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17 of 18 people found the following review helpful
on February 11, 1999
The star-crossed lovers in Balogh's last Regency were separated by lies and greed ten years before the story opens. Now the heroine's nasty husband (a pious "Christian" who was in reality a brutal wife and child beater) has died, and his cousin, whose love for her was thwarted, has inherited his vast estate. Since then, he's also become a wealthy (self-made) man in the Canadian fur trade. Now he's in England looking over his inheritance and wondering if he should be looking for a bride. The cold reception he receives from his former love doesn't deter him. He decides to stay and invite a houseful of Christmas guests. Balogh does star-crossed lovers well, she does children well, and she also does Christmas well (some of her most marvelous stories have been set at that forgiving season of the year). The combination is unbeatable! A warm and winning story to cherish and re-read. True love doesn't die, and Balogh will make you believe in its power all over again.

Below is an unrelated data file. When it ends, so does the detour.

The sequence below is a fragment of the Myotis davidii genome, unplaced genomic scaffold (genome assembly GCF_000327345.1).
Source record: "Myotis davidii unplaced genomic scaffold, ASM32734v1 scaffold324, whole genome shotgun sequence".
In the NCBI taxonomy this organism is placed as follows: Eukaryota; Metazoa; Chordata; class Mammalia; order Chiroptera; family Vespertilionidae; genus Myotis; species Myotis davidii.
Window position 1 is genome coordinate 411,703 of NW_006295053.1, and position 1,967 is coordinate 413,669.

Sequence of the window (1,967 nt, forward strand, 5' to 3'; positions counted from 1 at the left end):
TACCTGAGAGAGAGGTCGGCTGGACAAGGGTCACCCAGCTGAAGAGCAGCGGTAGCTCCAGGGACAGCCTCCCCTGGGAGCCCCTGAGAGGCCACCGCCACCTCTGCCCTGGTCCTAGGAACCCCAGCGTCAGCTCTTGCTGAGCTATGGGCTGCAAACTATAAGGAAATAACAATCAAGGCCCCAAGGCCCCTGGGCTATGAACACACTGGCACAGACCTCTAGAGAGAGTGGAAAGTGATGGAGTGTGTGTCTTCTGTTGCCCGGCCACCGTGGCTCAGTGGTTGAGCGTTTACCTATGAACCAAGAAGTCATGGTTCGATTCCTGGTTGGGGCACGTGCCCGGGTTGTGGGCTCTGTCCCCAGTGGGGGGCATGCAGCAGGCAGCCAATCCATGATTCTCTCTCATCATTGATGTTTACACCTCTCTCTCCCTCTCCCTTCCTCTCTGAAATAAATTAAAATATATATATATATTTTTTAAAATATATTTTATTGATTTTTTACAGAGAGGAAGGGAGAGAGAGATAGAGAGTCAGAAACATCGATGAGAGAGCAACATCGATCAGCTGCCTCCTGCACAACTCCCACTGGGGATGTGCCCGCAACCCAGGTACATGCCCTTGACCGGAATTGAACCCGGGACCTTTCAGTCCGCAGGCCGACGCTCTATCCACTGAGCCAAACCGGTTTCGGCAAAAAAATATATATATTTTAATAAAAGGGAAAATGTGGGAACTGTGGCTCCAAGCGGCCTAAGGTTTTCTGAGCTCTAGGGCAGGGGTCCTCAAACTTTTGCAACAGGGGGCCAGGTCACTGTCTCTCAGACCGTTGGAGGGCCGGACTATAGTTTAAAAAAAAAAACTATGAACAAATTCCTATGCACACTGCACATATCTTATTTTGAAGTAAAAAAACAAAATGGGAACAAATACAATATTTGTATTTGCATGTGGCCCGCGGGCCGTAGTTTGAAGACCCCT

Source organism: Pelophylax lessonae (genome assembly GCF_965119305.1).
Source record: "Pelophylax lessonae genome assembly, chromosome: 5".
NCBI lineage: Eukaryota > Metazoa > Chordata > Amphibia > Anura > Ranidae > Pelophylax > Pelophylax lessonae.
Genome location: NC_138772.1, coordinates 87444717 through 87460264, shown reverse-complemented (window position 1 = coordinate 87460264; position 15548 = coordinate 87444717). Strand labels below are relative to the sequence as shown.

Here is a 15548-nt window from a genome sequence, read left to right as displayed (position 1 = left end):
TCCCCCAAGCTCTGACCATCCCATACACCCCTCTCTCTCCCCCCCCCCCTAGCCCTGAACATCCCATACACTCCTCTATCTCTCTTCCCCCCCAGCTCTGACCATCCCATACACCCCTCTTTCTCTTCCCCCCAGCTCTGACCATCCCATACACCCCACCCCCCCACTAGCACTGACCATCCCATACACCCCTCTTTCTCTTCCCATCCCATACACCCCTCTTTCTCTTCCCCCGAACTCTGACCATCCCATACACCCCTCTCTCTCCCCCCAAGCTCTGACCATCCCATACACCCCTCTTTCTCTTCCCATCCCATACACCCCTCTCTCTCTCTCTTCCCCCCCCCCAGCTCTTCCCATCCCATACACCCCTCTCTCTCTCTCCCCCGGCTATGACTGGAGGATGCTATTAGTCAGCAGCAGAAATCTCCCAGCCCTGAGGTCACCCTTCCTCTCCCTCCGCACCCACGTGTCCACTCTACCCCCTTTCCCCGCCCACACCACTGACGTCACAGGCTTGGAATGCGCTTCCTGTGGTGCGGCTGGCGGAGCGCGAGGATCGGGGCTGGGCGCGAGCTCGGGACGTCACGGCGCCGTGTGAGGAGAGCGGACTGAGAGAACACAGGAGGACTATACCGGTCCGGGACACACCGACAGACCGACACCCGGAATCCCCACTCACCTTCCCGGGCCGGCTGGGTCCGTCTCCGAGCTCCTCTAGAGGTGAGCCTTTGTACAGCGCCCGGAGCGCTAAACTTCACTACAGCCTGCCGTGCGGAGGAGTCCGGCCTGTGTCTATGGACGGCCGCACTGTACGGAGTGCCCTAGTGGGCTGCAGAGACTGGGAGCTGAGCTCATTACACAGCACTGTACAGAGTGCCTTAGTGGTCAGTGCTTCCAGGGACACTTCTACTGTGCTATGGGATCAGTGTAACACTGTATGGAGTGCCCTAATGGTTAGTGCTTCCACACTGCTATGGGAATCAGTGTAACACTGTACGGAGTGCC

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11 of 12 people found the following review helpful
on November 21, 1999
No, this book isn't Mary Balogh's best, though it's hugely better than books from the vast majority of other Regency authors. It is much more low-key than her other books, and as such there isn't much to get excited or sad about. It's not a tear-jerker, although there is no doubt that the heroine has had a tough life.
I would have liked to find out more of Christina's and Gerard's background sooner; the information came in dribs and drabs and it was a little frustrating waiting to find out *why* she had married his cousin instead, and what the issue was with her father. The book also ended very abruptly; Balogh could have brought the characters together a little sooner and thus spent more time on the resolution.
Still, it's worth buying and reading, even if I won't be re-reading it as often as some of my other Baloghs.